Myeloma is a blood cancer that begins in the bone marrow, and is classified into different types based on the stage of the disease.

Monoclonal gammopathy of undetermined significance (MGUS)

MGUS is diagnosed when a type of protein, called M protein, is detected in the blood. This protein is made in the bone marrow. Usually, MGUS has no symptoms and no treatment is required. However, patients should be screened regularly as MGUS can develop into more serious conditions. MGUS occurs in about 1% of the general population; in about 1% to 2% of these cases, MGUS develops into myeloma.

Solitary plasmacytoma

A single group of myeloma cells in the bone or soft tissue or a single lesion is called a solitary or isolated plasmacytoma. Solitary plasmacytomas can occur in any bone, but most frequently occur in the bones of the spine.

Solitary plasmacytoma can be detected by X-ray imaging, positron-emission tomography scan, or magnetic resonance imaging. The malignant cells are then identified via biopsy where a needle is inserted into the bone or soft tissue to collect a sample of the cells, which can then be tested. Blood test results and kidney function are usually normal in these patients.

Solitary plasmacytoma is very rare, found in about 5% of plasma cell diseases. It is treated with radiation therapy and usually does not require surgery. Although the prognosis is good, solitary plasmacytoma may return and progress to myeloma. Patients should, therefore, be screened regularly following treatment.

Smoldering multiple myeloma (SMM)

Smoldering multiple myeloma (SMM) is a pre-cancerous form of myeloma that is more severe than MGUS. About 15% of newly diagnosed myeloma cases are SMM.

SMM is diagnosed by the detection of low levels of M protein in the blood and an increased number of abnormal cells in the bone marrow. Patients may also have several small lesions in their bones.

Many — but not all — SMM patients progress to myeloma. About 10% of SMM patients develop myeloma each year in the first five years after diagnosis. Between five and 10 years after diagnosis, the risk drops to about 3% and is roughly 1% in subsequent years.

The treatment for SMM has previously been “watchful waiting,” but studies are showing that treating patients before symptoms appear may slow down the progression to cancer, especially in those who are genetically predisposed to myeloma.

Multiple myeloma

Myeloma is the result of the abnormal growth and division of a type of white blood cell called B-cells. Because it usually affects several bone marrow sites, the disease is also known as multiple myeloma.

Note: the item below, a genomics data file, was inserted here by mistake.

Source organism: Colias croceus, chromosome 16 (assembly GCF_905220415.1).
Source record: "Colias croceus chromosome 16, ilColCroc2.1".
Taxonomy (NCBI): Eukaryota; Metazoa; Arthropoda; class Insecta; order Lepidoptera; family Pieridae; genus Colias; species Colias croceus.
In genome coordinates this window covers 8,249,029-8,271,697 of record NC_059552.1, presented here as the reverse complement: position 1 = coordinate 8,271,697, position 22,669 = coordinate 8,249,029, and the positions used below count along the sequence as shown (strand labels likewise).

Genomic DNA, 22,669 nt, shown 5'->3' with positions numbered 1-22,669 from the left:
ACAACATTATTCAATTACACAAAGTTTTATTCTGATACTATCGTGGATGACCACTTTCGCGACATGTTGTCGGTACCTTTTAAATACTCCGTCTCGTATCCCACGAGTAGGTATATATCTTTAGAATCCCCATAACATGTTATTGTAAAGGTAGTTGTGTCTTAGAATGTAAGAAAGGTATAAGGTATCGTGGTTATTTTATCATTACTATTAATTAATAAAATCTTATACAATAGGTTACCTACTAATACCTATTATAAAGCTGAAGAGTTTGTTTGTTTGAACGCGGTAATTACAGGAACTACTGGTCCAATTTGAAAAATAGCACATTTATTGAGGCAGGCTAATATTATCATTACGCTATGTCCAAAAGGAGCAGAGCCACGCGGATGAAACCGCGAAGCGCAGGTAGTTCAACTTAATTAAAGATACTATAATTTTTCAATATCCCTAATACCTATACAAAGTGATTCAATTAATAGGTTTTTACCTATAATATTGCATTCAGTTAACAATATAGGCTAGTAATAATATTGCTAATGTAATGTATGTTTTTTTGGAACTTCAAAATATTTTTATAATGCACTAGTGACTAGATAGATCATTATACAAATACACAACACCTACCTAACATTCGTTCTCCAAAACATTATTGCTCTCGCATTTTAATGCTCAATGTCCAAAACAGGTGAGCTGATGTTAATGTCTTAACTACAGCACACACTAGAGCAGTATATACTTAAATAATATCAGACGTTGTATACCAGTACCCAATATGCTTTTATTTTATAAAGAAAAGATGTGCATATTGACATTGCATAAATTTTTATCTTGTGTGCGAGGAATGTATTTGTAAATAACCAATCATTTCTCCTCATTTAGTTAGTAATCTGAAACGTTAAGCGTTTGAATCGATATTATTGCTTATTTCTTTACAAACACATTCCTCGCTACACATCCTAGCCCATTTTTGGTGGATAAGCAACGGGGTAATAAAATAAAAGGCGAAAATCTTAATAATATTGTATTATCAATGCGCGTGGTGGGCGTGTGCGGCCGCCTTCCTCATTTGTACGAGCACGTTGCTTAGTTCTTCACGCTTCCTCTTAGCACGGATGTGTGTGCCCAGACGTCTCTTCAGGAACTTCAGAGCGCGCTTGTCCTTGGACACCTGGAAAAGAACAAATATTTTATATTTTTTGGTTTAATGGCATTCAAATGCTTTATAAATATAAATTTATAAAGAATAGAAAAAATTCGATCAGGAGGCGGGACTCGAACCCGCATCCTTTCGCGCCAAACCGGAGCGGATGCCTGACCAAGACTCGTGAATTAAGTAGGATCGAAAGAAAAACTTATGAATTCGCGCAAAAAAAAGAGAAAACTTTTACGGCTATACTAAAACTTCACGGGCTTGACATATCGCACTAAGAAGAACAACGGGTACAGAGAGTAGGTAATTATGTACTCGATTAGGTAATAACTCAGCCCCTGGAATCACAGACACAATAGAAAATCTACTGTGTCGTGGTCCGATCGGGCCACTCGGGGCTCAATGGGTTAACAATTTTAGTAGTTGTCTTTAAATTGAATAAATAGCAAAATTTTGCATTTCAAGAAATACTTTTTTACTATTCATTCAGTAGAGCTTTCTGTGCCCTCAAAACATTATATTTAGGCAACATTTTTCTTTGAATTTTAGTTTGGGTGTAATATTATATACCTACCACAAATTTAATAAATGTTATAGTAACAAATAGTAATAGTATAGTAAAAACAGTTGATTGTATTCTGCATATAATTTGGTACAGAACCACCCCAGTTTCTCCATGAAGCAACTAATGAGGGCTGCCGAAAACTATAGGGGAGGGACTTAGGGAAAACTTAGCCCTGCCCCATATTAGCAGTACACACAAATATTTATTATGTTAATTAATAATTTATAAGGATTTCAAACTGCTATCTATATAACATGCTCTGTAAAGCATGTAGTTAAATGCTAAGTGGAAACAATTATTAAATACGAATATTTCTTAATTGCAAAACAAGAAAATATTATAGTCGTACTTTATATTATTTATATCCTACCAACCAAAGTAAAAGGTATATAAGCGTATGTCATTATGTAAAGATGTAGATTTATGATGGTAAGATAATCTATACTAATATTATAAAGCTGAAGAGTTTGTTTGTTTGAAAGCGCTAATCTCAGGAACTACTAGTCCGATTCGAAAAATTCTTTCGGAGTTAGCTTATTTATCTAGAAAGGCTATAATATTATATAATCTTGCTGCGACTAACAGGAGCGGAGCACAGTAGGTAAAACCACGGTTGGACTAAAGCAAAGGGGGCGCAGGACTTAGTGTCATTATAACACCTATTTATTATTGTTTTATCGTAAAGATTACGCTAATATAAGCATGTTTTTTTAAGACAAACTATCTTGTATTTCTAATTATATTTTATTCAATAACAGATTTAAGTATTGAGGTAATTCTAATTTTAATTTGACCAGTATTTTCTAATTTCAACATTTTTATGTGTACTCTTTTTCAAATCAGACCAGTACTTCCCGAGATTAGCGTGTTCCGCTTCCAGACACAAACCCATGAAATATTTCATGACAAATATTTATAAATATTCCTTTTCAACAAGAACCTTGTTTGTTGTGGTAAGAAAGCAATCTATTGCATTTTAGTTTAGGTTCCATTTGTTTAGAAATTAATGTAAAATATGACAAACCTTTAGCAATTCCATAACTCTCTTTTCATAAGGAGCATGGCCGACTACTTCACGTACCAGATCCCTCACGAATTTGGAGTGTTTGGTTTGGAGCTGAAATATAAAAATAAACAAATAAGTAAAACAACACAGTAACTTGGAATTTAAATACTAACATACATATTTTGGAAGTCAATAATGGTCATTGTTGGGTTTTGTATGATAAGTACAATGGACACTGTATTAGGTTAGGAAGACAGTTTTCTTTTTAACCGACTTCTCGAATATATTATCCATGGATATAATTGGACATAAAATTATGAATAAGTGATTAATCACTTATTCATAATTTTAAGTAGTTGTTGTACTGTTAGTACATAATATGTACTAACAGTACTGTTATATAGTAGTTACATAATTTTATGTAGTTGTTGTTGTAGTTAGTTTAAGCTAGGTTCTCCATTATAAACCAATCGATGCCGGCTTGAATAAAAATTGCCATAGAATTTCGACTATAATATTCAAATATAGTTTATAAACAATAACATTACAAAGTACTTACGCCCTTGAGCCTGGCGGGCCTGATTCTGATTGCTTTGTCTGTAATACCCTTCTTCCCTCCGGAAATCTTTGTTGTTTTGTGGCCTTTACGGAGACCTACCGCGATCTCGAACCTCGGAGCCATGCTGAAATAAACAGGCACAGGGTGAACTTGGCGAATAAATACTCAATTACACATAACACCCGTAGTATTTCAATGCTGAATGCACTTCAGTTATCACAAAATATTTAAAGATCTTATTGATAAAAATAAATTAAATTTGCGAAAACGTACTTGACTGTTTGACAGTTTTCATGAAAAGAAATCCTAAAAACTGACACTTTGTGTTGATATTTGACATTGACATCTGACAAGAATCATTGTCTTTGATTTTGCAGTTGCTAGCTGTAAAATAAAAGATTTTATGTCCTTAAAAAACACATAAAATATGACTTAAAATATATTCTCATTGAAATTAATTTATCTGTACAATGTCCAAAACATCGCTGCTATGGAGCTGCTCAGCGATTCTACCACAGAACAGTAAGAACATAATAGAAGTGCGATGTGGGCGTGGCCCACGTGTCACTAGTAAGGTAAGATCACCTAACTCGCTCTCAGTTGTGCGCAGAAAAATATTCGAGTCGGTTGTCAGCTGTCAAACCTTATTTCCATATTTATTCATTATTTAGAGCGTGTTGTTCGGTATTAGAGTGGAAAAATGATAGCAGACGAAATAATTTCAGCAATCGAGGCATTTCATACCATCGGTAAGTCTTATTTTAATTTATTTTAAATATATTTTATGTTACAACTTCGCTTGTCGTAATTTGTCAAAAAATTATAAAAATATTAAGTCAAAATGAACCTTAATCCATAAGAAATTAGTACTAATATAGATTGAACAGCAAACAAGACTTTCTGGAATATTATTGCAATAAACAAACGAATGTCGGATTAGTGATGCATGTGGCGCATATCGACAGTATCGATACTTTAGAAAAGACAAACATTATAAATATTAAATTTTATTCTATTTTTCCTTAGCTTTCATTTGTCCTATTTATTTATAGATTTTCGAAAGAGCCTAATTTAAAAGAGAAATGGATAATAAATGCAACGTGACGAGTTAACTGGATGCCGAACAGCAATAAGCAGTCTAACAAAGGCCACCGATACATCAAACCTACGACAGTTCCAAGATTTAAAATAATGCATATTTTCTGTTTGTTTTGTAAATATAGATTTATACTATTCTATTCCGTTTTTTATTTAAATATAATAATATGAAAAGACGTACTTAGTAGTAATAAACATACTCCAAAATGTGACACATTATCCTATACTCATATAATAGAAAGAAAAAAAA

More than 90% of patients have multiple lesions at the time of diagnosis. Patients also have increased levels of M protein and abnormal plasma cells or activated B-cells in the blood. These abnormal plasma cells may also be present in the urine.

Patients may develop anemiakidney failure, hypercalcemia (high levels of calcium in the blood), and osteoporosis (weak, easily damaged bones), among other symptoms.

 

Last updated: Feb. 27, 2020

***

Myeloma Research News is strictly a news and information website about the disease. It does not provide medical advice, diagnosis, or treatment. This content is not intended to be a substitute for professional medical advice, diagnosis, or treatment. Always seek the advice of your physician or other qualified health provider with any questions you may have regarding a medical condition. Never disregard professional medical advice or delay in seeking it because of something you have read on this website.

Emily holds a Ph.D. in Biochemistry from the University of Iowa and is currently a postdoctoral scholar at the University of Wisconsin-Madison. She graduated with a Masters in Chemistry from the Georgia Institute of Technology and holds a Bachelors in Biology and Chemistry from the University of Central Arkansas. Emily is passionate about science communication, and, in her free time, writes and illustrates children’s stories.
Total Posts: 1
Özge has a MSc. in Molecular Genetics from the University of Leicester and a PhD in Developmental Biology from Queen Mary University of London. She worked as a Post-doctoral Research Associate at the University of Leicester for six years in the field of Behavioural Neurology before moving into science communication. She worked as the Research Communication Officer at a London based charity for almost two years.
×
Emily holds a Ph.D. in Biochemistry from the University of Iowa and is currently a postdoctoral scholar at the University of Wisconsin-Madison. She graduated with a Masters in Chemistry from the Georgia Institute of Technology and holds a Bachelors in Biology and Chemistry from the University of Central Arkansas. Emily is passionate about science communication, and, in her free time, writes and illustrates children’s stories.
Latest Posts
    The User does not have any posts